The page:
As a result, many new recruits from the Black majority community entered the police and its demographic profile today reflect the composition of the country in a way that was never the case before. There are still disproportionate numbers of white policemen in leading and commanding ranks but that will gradually change over time as a new and more meritocratic promotion system is taking effect. One unforeseen consequence was that the retired policemen and soldiers and officers retired from the country’s bloated armed forces, flocked into a new and thriving private security industry that took over the de facto policing and protection of commercial entities and affluent residential areas ready to pay for these services.[185]

2. Changes in investigative capacity

During apartheid, the detective units had been very centralised, mostly manned by white officers, and devoted to solving ‘political crimes’. These units were generally well resourced and had high investigative capacity albeit applied only within a narrow remit, protecting white people from common crime, and protecting the regime from opposition and dissent. As a new leadership appointed by President Mbeki took over, these units were seen as bastions of white privilege sceptical of change and a broader remit of investigative work, including economic crimes and ordinary crimes in townships.

In the early 2000s, these centralised units were broken up and distributed across the country in an effort to make their expertise more available to the uniformed police units across the country’s thousands of police jurisdictions. However, the net result was discouraging, and many highly trained detectives left the force for more lucrative work in the private sector. As a result, the investigation of ordinary crimes, including murders, is slow, under-resourced, uneven and a source of great frustration to many South Africans today. But unlike in the past, there is today a widespread expectation that the police should solve more crimes and be more involved in the life of local communities.[186]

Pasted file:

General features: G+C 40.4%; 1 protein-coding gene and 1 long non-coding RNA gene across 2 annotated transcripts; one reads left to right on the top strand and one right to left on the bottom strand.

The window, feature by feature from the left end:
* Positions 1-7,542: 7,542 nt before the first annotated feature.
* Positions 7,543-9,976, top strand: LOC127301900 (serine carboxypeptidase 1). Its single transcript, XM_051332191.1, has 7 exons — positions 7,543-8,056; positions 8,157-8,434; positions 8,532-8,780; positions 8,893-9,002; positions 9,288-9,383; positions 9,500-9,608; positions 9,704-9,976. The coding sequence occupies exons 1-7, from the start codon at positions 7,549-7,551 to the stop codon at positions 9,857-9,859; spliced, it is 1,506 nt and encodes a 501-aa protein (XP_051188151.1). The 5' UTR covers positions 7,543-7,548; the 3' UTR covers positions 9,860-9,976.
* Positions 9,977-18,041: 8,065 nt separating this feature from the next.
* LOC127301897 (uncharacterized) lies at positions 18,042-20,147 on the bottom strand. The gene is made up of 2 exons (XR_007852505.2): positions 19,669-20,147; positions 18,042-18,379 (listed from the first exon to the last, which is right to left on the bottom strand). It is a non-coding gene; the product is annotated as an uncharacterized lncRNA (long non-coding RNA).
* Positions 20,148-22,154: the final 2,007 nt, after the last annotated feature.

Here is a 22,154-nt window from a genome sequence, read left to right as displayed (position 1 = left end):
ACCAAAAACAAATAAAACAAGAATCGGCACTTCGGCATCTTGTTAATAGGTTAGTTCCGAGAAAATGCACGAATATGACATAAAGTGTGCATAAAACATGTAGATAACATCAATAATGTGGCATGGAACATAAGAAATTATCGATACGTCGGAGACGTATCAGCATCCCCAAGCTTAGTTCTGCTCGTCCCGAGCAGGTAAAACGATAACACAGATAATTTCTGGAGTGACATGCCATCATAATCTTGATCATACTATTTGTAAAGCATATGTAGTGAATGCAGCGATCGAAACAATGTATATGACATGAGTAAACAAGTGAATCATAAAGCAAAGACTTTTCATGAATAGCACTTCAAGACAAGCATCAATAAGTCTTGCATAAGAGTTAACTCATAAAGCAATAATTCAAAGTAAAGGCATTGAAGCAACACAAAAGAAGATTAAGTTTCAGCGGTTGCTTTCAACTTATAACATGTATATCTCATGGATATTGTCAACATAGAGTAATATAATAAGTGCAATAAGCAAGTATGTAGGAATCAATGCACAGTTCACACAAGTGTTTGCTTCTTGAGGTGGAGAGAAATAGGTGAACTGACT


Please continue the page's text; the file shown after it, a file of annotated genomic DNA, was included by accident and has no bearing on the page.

3. Creation of Community Policing Forums

One of the signature reforms of the 1990s was the creation of Community Policing Forums around every police station in the country. The idea was that each forum would have a number of elected representatives, typically drawn from NGOs, activist networks, small business owners, etc. who would consult with, and meet with the local station commander and other local officers on a regular basis in public meetings, open to all. These meetings were often testy and difficult because of the deeply held suspicions and enmities felt vis-à-vis the police force. However, over time, these forums have proven viable and as important sites for ‘taking the temperature’, allowing local officers to build a working relationship with local communities and getting a real sense of the sentiments and needs in the communities they are serving. Often frustrated with the lack of personnel, resources and interest in crime prevention, these forum at times established citizens patrols and ran educational initiatives that sought to dissuade young men from entering a career in crime.[187]